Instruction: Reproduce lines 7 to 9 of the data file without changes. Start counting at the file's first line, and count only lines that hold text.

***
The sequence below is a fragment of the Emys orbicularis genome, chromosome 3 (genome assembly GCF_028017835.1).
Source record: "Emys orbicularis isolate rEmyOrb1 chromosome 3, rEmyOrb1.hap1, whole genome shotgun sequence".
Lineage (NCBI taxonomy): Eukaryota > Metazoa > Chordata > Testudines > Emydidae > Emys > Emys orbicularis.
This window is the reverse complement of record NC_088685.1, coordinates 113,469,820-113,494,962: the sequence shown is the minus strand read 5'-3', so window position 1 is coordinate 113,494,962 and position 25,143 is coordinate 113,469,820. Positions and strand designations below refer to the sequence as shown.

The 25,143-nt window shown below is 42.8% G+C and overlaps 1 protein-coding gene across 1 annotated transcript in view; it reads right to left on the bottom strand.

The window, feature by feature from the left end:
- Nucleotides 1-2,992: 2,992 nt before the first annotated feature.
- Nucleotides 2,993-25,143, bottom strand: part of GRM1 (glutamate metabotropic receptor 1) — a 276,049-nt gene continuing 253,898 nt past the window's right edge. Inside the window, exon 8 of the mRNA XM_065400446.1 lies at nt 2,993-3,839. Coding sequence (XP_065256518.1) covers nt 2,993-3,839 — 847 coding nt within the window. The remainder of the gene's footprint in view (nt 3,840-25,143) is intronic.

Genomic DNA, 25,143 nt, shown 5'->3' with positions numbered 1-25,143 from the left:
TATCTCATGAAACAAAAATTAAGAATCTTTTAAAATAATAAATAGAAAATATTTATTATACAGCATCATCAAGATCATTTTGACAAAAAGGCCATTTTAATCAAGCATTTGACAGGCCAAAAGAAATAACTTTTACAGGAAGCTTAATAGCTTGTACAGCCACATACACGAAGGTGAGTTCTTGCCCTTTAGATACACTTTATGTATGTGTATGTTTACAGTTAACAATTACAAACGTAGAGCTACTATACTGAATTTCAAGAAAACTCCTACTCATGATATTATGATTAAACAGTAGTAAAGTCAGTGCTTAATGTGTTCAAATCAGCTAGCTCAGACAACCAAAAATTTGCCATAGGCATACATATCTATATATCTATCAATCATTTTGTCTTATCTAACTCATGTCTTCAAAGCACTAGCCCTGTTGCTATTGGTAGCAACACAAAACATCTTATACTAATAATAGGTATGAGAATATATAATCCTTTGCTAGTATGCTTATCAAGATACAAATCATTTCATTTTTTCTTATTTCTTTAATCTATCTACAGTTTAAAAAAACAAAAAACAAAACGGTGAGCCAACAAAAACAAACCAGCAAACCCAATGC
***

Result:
- Nucleotides 1-2,992: 2,992 nt before the first annotated feature.
- Nucleotides 2,993-25,143, bottom strand: part of GRM1 (glutamate metabotropic receptor 1) — a 276,049-nt gene continuing 253,898 nt past the window's right edge. Inside the window, exon 8 of the mRNA XM_065400446.1 lies at nt 2,993-3,839. Coding sequence (XP_065256518.1) covers nt 2,993-3,839 — 847 coding nt within the window. The remainder of the gene's footprint in view (nt 3,840-25,143) is intronic.

Genomic DNA, 25,143 nt, shown 5'->3' with positions numbered 1-25,143 from the left: